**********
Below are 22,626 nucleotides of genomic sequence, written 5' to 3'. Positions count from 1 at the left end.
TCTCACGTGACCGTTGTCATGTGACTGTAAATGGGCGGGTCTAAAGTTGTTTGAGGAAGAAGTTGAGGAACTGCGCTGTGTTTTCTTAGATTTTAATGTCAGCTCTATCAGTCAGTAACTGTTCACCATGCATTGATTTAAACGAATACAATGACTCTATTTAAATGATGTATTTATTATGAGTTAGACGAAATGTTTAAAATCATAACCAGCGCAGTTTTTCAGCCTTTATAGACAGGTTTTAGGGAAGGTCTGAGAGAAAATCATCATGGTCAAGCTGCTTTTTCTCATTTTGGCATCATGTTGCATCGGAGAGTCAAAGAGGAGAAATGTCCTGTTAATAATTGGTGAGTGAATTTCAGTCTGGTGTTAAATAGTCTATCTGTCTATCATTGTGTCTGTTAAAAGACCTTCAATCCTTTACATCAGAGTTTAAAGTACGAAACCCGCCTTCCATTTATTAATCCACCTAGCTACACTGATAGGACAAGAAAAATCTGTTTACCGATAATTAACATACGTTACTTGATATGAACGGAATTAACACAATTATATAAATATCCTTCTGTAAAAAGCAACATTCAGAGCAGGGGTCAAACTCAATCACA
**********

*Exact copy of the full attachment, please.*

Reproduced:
Below are 22,626 nucleotides of genomic sequence, written 5' to 3'. Positions count from 1 at the left end.
TCTCACGTGACCGTTGTCATGTGACTGTAAATGGGCGGGTCTAAAGTTGTTTGAGGAAGAAGTTGAGGAACTGCGCTGTGTTTTCTTAGATTTTAATGTCAGCTCTATCAGTCAGTAACTGTTCACCATGCATTGATTTAAACGAATACAATGACTCTATTTAAATGATGTATTTATTATGAGTTAGACGAAATGTTTAAAATCATAACCAGCGCAGTTTTTCAGCCTTTATAGACAGGTTTTAGGGAAGGTCTGAGAGAAAATCATCATGGTCAAGCTGCTTTTTCTCATTTTGGCATCATGTTGCATCGGAGAGTCAAAGAGGAGAAATGTCCTGTTAATAATTGGTGAGTGAATTTCAGTCTGGTGTTAAATAGTCTATCTGTCTATCATTGTGTCTGTTAAAAGACCTTCAATCCTTTACATCAGAGTTTAAAGTACGAAACCCGCCTTCCATTTATTAATCCACCTAGCTACACTGATAGGACAAGAAAAATCTGTTTACCGATAATTAACATACGTTACTTGATATGAACGGAATTAACACAATTATATAAATATCCTTCTGTAAAAAGCAACATTCAGAGCAGGGGTCAAACTCAATCACA